Celebration – Gamurra (sort of…)

Completed bodice and skirt in green silk for the Italian "celebration" outfit

Completed bodice and skirt in green silk for the Italian “celebration” outfit

For Caterina’s elevation, I originally was going to do a later-period Italian Renaissance gown, but the fabrics offered just didn’t seem to lend themselves nicely to the period and my figure. I felt that the figured velvet would just be too bulky for all of the gathering and fullness in the later period fashions, and so I ended up opting to go back to the earlier Renaissance period that I’ve explored before and found flattering.

Concept sketch for the matcha-green silk dress and the teal figured velvet over dress

Concept sketch for the matcha-green silk dress and the teal figured velvet over dress

With this…. I’ve started using the 1480s tag as well for these posts, and switched from 16th Century to 15th Century. I’ll still use the Caterina’s Elevation tag however if you want to follow this specific project.

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1480s Florence – my Gamurra

Photo showing the side view of the gown from the waist up - taken late at night after the event

Photo showing the side view of the gown from the waist up – taken late at night after the event

In this post I’ll show what I did to make my Gamurra- the undergown. If you’re reading this after the fact, go back a post to see my inspiration, or click the 1480s Florence tag to see all of the posts about this costume.

Initial mock-up

My very first start was taking the Tudor Tailor’s early Tudor Ladies Kirtles bodice pattern, moving the seams, adding more width to the bust, and doing some minor pattern alterations to get a more Italian-looking pattern. I cut this out of an old striped bedsheet, and used my lacing strips (from corset-making) to put it on. With some help from my housemate and my mirror (and stretching the limits of my flexibility… ) I pinned and altered the bodice as I was wearing it. Then I transferred those recommended alterations to my pattern.

Second mock-up/lining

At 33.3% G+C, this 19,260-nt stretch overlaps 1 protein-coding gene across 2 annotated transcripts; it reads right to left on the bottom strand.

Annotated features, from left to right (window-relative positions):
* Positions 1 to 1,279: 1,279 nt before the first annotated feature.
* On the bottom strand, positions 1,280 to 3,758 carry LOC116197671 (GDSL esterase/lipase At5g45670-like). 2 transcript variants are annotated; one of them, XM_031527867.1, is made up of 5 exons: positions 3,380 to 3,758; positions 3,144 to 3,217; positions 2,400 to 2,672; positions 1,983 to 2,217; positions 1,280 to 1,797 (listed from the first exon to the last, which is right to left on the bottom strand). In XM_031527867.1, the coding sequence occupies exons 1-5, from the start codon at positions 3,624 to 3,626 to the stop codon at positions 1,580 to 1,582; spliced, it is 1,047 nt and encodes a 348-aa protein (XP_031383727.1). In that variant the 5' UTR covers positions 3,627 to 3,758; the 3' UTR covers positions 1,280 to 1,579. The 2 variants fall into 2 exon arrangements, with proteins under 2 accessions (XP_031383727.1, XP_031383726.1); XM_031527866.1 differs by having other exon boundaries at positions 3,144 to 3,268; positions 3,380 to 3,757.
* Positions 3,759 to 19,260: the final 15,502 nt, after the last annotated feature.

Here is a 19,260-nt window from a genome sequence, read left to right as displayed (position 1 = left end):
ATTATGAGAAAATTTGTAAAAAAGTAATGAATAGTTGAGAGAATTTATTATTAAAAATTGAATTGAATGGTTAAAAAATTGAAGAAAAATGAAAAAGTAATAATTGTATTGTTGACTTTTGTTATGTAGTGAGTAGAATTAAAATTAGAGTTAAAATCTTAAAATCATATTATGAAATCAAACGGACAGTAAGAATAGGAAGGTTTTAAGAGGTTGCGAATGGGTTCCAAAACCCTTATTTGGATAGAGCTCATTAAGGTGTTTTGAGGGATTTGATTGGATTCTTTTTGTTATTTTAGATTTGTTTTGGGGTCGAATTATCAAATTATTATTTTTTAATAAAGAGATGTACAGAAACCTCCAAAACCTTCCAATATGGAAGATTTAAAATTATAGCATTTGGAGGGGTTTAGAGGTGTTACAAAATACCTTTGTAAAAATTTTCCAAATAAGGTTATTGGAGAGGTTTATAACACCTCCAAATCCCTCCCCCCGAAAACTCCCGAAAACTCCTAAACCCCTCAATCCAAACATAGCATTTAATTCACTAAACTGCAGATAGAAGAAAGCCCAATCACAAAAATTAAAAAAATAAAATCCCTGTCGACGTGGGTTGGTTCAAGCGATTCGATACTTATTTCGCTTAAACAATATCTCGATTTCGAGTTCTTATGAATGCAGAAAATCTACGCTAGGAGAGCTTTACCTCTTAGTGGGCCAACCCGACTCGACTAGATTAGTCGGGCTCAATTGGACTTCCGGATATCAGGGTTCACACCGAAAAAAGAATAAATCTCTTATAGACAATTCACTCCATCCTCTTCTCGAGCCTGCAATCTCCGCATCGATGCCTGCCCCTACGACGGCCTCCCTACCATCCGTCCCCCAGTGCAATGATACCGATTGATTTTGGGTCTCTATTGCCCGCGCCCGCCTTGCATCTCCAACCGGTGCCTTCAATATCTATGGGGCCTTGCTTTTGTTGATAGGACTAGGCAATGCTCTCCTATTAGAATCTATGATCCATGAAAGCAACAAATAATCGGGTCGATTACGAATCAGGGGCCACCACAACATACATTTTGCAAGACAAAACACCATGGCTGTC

Next, I made up my “I hope this can be my lining otherwise it’s my mockup” to play with the cording I used two layers of 5.3 oz/yd2 100% linen in “Biking Red” from Fabrics-store.com (Leftovers from my Red Apron Dress) cut well beyond my pattern. I was really impressed with Jen Thompson‘s corded bodice, and the smoother line she was able to accomplish, so I wanted to give this a try too, but I knew that cording it would “shrink” it a little bit.

materials for cording the bodice - a long tool for pulling the threads through, butchers cord, and my channel-sewn bodice pieces.

materials for cording the bodice – a long tool for pulling the threads through, butchers cord, and my channel-sewn bodice pieces.

I marked where I thought channels should go (based on shaping and some experience with corsetry – but notably NO research into what might have actually been done in period – if this was even a period technique!) From there I stitched the channels on all four pieces (front left, front right, back left, back right). In hindsight I should have done less close to the side-seam, as I had to make an adjustment there – the panels didn’t shrink as much as I had thought they would once corded.

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1480s Florence – Gamurra (gown/undergown)

Sneak peek of my Gamurra during some lacing trials...

Sneak peek of my Gamurra during some lacing trials…

This is the undergown, but is also worn just as the gown itself. (Ei, the Giornea isn’t necessary.) I’m repeating some of my research here just to keep it all on the same page.

Research

Birth of Mary detail

In The Birth of Mary portrait (detail), the underdress has a (slightly above natural) waist seam, pleated or gathered (?) skirt attached a the waist (the image is unclear). The bodice laces closed with ladder-lacing (black cord) in close, close, far, close, close pattern. The bodice appears to only have side seams, and there is a wide v-neck/opening where the bodice laces. The neckline seems low, wide, and exposes the darker coloured fabric beneath it. In the large detail, it looks as though the sleeves are a different colour, but looking at a different photo of this – they’re the same fabric. Continue reading